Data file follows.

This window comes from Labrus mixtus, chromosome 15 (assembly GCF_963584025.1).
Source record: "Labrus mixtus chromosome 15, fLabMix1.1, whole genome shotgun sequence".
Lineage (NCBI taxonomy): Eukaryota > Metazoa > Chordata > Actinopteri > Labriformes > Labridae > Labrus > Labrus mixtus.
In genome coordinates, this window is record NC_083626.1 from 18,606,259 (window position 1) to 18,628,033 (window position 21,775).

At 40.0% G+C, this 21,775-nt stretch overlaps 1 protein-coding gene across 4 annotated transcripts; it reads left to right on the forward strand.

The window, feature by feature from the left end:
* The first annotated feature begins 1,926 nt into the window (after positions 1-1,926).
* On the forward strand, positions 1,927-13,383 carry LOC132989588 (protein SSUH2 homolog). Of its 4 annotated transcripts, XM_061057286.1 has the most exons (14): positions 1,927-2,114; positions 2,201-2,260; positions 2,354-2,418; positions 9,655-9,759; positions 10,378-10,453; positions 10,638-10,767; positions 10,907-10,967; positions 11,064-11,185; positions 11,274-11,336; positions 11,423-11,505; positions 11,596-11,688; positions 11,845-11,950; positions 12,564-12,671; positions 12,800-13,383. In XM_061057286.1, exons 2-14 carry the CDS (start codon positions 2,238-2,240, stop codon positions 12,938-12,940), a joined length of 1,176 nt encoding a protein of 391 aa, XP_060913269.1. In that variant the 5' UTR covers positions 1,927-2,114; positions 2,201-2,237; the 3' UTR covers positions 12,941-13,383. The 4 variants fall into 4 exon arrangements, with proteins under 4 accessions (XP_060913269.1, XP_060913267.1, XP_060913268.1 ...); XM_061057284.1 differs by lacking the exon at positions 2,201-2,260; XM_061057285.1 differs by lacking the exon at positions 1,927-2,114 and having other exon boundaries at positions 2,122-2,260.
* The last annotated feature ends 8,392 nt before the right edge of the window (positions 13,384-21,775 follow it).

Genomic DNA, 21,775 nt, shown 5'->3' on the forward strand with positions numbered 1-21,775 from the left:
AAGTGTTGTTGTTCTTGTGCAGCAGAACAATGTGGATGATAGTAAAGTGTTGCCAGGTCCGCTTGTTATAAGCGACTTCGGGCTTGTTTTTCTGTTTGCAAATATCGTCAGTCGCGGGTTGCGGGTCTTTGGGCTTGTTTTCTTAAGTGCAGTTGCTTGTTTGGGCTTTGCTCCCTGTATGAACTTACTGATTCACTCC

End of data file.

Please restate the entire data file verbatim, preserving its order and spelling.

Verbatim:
This window comes from Labrus mixtus, chromosome 15 (assembly GCF_963584025.1).
Source record: "Labrus mixtus chromosome 15, fLabMix1.1, whole genome shotgun sequence".
Lineage (NCBI taxonomy): Eukaryota > Metazoa > Chordata > Actinopteri > Labriformes > Labridae > Labrus > Labrus mixtus.
In genome coordinates, this window is record NC_083626.1 from 18,606,259 (window position 1) to 18,628,033 (window position 21,775).

At 40.0% G+C, this 21,775-nt stretch overlaps 1 protein-coding gene across 4 annotated transcripts; it reads left to right on the forward strand.

The window, feature by feature from the left end:
* The first annotated feature begins 1,926 nt into the window (after positions 1-1,926).
* On the forward strand, positions 1,927-13,383 carry LOC132989588 (protein SSUH2 homolog). Of its 4 annotated transcripts, XM_061057286.1 has the most exons (14): positions 1,927-2,114; positions 2,201-2,260; positions 2,354-2,418; positions 9,655-9,759; positions 10,378-10,453; positions 10,638-10,767; positions 10,907-10,967; positions 11,064-11,185; positions 11,274-11,336; positions 11,423-11,505; positions 11,596-11,688; positions 11,845-11,950; positions 12,564-12,671; positions 12,800-13,383. In XM_061057286.1, exons 2-14 carry the CDS (start codon positions 2,238-2,240, stop codon positions 12,938-12,940), a joined length of 1,176 nt encoding a protein of 391 aa, XP_060913269.1. In that variant the 5' UTR covers positions 1,927-2,114; positions 2,201-2,237; the 3' UTR covers positions 12,941-13,383. The 4 variants fall into 4 exon arrangements, with proteins under 4 accessions (XP_060913269.1, XP_060913267.1, XP_060913268.1 ...); XM_061057284.1 differs by lacking the exon at positions 2,201-2,260; XM_061057285.1 differs by lacking the exon at positions 1,927-2,114 and having other exon boundaries at positions 2,122-2,260.
* The last annotated feature ends 8,392 nt before the right edge of the window (positions 13,384-21,775 follow it).

Genomic DNA, 21,775 nt, shown 5'->3' on the forward strand with positions numbered 1-21,775 from the left:
AAGTGTTGTTGTTCTTGTGCAGCAGAACAATGTGGATGATAGTAAAGTGTTGCCAGGTCCGCTTGTTATAAGCGACTTCGGGCTTGTTTTTCTGTTTGCAAATATCGTCAGTCGCGGGTTGCGGGTCTTTGGGCTTGTTTTCTTAAGTGCAGTTGCTTGTTTGGGCTTTGCTCCCTGTATGAACTTACTGATTCACTCC